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Arafat expected to promise reforms to end dispute
Updated: 2004-07-27 11:13

Palestinian legislators said after talks with Yasser Arafat they expected him to resolve differences with Prime Minister Ahmed Qurie on Tuesday by promising anti-corruption and security reforms.

"(Arafat) agreed to speed up the reform drive to end the state of lawlessness in the Palestinian territories," legislator Hanan Ashrawi said after the three-hour meeting with the Palestinian president late on Monday.

Palestinian President Yasser Arafat attends a meeting at his office in the West Bank city of Ramallah, July 25, 2004. Palestinian legislators said after talks with Arafat they expected him to resolve differences with Prime Minister Ahmed Qurie on July 27 by promising anti-corruption and security reforms.  [Reuters]
Arafat's leadership was challenged this month when gunmen linked to his Fatah faction sparked chaos in Gaza by kidnapping a number of Palestinian officials and foreigners and demanding he reform the Palestinian Authority and security forces.

A power struggle has been brewing in Gaza in anticipation of Israeli Prime Minister Ariel Sharon's plan to withdraw troops and settlers from the occupied territory by the end of 2005.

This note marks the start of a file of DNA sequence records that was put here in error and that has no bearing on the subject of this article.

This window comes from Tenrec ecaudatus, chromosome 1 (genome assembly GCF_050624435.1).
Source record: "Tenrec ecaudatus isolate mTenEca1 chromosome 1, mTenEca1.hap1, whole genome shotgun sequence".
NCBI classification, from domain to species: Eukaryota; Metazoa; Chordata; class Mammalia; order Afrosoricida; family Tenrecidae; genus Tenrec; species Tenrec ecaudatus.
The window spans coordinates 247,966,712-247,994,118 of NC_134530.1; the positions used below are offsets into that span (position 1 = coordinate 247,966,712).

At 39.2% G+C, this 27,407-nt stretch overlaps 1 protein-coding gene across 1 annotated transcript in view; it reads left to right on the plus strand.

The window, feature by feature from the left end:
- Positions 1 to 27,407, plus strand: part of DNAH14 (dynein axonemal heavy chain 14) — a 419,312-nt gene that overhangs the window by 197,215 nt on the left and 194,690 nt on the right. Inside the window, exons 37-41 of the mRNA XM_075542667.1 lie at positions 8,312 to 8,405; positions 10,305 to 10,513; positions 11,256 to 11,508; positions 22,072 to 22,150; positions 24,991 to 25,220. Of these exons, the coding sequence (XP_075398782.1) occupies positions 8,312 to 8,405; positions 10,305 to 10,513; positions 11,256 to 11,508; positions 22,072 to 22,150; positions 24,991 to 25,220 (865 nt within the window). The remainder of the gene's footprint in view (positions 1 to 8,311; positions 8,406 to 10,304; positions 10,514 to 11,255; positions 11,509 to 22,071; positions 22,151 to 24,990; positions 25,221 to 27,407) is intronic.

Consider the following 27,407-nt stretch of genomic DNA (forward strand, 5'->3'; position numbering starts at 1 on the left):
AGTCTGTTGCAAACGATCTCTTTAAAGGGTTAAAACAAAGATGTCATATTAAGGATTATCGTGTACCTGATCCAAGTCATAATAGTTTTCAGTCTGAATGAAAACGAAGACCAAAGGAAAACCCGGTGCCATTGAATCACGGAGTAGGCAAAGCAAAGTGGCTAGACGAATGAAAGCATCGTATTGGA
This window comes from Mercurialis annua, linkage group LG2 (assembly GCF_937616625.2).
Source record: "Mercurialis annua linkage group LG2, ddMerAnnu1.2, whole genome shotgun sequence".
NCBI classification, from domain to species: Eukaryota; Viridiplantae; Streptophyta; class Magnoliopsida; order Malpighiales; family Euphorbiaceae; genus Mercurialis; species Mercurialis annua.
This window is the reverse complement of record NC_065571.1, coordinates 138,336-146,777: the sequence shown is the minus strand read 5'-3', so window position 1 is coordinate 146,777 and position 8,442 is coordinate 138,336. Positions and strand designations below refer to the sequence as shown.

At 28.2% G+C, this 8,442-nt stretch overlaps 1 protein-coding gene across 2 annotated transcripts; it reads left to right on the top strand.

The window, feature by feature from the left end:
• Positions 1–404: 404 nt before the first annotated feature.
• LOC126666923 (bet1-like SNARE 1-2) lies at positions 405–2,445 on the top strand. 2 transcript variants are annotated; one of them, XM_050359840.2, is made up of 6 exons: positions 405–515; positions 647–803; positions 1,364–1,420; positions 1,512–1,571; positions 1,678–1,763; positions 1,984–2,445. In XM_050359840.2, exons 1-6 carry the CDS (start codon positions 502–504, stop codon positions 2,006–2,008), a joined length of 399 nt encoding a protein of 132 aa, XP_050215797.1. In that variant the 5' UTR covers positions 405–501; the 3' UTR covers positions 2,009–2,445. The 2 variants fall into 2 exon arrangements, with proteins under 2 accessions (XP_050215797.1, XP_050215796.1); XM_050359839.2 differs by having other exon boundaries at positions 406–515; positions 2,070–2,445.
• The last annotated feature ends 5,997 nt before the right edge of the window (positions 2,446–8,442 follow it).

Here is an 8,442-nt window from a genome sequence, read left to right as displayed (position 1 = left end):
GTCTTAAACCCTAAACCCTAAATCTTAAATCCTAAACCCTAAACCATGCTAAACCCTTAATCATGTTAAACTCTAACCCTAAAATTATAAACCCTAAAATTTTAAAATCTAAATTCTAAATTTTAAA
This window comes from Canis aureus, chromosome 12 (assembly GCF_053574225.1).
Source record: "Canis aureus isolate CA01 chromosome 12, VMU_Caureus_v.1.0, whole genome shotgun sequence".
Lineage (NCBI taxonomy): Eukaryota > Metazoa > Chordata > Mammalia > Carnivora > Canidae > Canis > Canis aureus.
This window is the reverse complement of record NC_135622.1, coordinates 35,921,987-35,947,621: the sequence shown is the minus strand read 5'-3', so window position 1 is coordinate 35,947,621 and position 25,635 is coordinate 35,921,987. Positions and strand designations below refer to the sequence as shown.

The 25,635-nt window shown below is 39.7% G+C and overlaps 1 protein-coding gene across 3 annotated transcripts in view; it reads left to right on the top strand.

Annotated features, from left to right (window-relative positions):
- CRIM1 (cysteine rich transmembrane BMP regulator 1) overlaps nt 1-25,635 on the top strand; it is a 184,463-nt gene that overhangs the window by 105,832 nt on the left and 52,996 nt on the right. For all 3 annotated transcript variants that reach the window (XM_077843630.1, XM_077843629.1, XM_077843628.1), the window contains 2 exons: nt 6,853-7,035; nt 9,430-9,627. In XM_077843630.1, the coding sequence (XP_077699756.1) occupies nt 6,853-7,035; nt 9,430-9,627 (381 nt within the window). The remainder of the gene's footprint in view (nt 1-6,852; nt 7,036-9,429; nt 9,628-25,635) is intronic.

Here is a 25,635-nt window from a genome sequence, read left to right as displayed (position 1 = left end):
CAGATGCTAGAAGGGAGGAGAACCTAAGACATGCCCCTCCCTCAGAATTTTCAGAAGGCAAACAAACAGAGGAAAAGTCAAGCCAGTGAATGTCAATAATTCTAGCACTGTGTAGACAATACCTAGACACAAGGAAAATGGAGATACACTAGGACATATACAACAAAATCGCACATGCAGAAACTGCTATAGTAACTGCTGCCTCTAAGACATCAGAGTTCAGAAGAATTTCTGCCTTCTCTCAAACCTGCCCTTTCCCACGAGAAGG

Qurie, widely viewed as a moderate voice in the Palestinian Authority, has called for reform and submitted his resignation to Arafat last week over the issue.

He wants Arafat to relinquish control, both direct and indirect, over security forces. So far, Arafat has agreed to only superficial changes.

The focus is now on a cabinet meeting on Tuesday.

Ashrawi said Arafat would demand the Palestinian attorney general begin legal procedures against any officials involved in corruption. Another legislator said Arafat would give his interior minister powers to fight corruption.

The legislators were part of a 14-member committee formed by the Palestinian parliament last week to convince Arafat to speed up reform and enforce the rule of law.

International mediators regard such reforms as critical to reducing violence in the Palestinian conflict with Israel and salvaging a U.S.-backed peace "road map" promising the Palestinians their own state.

Qurie is frustrated at his lack of power to rid public bodies, above all a muddle of security agencies, of feuding and cronyism and make them more democratic and accountable.

Sharon said on Monday there was no turning back on his Gaza withdrawal plan, even after 100,000 Israelis mounted the biggest protest so far against evacuating Jewish settlers from the coastal strip.

"I decided to proceed with the disengagement plan because it is clear that Israel cannot remain in the Gaza Strip forever," his office quoted him as saying.

But Sharon faces more trouble from rebellious ministers of his own rightist Likud party, who led a rally on Sunday night to denounce his bid to forge a unity government with the center-left Labour party to carry out the Gaza pullout.

Israel occupied Gaza and the West Bank after the 1967 Middle East war.

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